European spruce bark beetle (Ips typographus) on fir wood.
Extended Drought May Cause Acceleration of Ips Bark Beetles in Spruce and Pine
As the current drought in the western U.S. stretches into multiple years, be on the look-out for sustained stress in native and ornamental conifers. A prolonged drought in the early to mid-2000s led to outbreaks of several species of Ips bark beetles, killing ornamental conifers in parks, cemeteries, nurseries, and home landscapes. Dry soils in the spring and fall, when supplemental irrigation is typically absent, can be especially stressful to trees.DMV causes many different symptoms, and it is currently unknown what affects symptom development. Some plants may show no symptoms at all while others are stunted, have mosaic patterns, vein clearing on leaves, or develop necrotic lesions. In some varieties, leaves are distorted and color breaking may occur on infected flowers. Moreover, stunted plants frequently do not produce marketable flowers.
There are at least 25 species of Ips native to the Intermountain West. They have been traditionally considered secondary invaders of forest trees attacking those already succumbing to other factors and infesting limbs in slash piles following logging operations. In combination with drought stress, Ips function more as primary pests and have become a major factor contributing to conifer mortality, in landscapes and nurseries and in native lower elevation pines (e.g., pinyon pines) on dry slopes.
Ips adults are small, 1/8 – 3/8 inch in length with toothlike spines on their hind end. They attack trees in large masses by releasing aggregating pheromones. Mass attack allows them to overcome a tree’s natural defenses, such as pitch tubes. Flights of adults are most synchronized in the spring when they emerge from over wintering and to a lesser extent in the fall. Adults preferentially attack smaller diameter limbs at tops of trees. They can move down the trunk within several months and kill a tree within a growing season. A life cycle can be completed in six to eight weeks, resulting in several generations within a tree and up to five generations in a season.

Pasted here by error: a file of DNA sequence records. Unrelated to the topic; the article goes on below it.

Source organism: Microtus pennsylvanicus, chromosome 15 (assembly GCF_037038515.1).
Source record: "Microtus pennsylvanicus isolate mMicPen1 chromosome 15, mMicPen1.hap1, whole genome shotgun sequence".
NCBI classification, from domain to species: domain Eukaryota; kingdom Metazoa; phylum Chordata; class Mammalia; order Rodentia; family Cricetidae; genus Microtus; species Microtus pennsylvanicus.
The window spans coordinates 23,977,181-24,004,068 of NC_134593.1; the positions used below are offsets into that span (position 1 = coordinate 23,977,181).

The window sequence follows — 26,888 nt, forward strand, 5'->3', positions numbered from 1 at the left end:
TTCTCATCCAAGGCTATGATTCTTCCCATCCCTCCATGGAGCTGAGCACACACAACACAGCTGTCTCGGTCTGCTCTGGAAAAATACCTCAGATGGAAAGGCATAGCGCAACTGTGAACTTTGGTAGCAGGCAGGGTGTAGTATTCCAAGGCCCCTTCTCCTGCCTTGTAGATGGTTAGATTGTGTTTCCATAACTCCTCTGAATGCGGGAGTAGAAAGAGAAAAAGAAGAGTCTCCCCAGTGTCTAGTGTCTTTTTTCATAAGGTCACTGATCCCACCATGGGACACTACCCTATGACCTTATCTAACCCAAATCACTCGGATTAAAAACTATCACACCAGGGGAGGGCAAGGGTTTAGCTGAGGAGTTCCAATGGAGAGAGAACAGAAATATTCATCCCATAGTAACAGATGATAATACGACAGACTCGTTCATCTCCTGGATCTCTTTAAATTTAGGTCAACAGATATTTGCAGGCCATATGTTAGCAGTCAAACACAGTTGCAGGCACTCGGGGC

Beetles feed in conductive tissues of the cambium just under the bark creating characteristic Y- or H-shaped tunnels, called galleries. They disrupt the transport of nutrients and water. Adult males invade first and then attract females with species-specific sex pheromones. Adults form a central tunnel in which they will mate and lay eggs. When larvae emerge from eggs, they form narrow, side tunnels as they feed. Larvae pupate at the ends of tunnels and emerge as adults through a small “shothole” they bore through the bark.
A primary management strategy is to prevent stress. Trees that are most at risk for stress include crowded plantings, trees on dry sites (e.g., slopes with fast-draining soils), those affected by compaction or injury from construction, and trees not receiving adequate and deep irrigation into the root zone. Established trees typically need 2-4 inches of water every month. Avoid and prevent mechanical injuries and infestation by other pests. Once an Ips population becomes established in a local area, other susceptible conifers nearby are especially at risk for attack. Transport of infested logs can distribute infestations to new areas
Because infestations usually begin at the tops of trees, it can be difficult to diagnose Ips from the ground. Top kill and a rapidly descending dieback are common symptoms. Use binoculars to look for adult emergence holes in the upper trunks of tall trees. If a tree is less than half infested, it may be saved by insecticide treatment, although loss of the central leader will permanently distort the tree’s shape. Dead and heavily infested trees require prompt removal. If the wood contains live beetles it should be disposed of in a site at least 2-3 miles from host trees or treated to kill the beetles. To kill beetles within wood, remove the bark, chip, and spread the chips to dry thoroughly. Or logs can be covered for several months with clear plastic to generate lethal temperatures on warm and sunny days.
Diane Alston, USU Extension Entomologist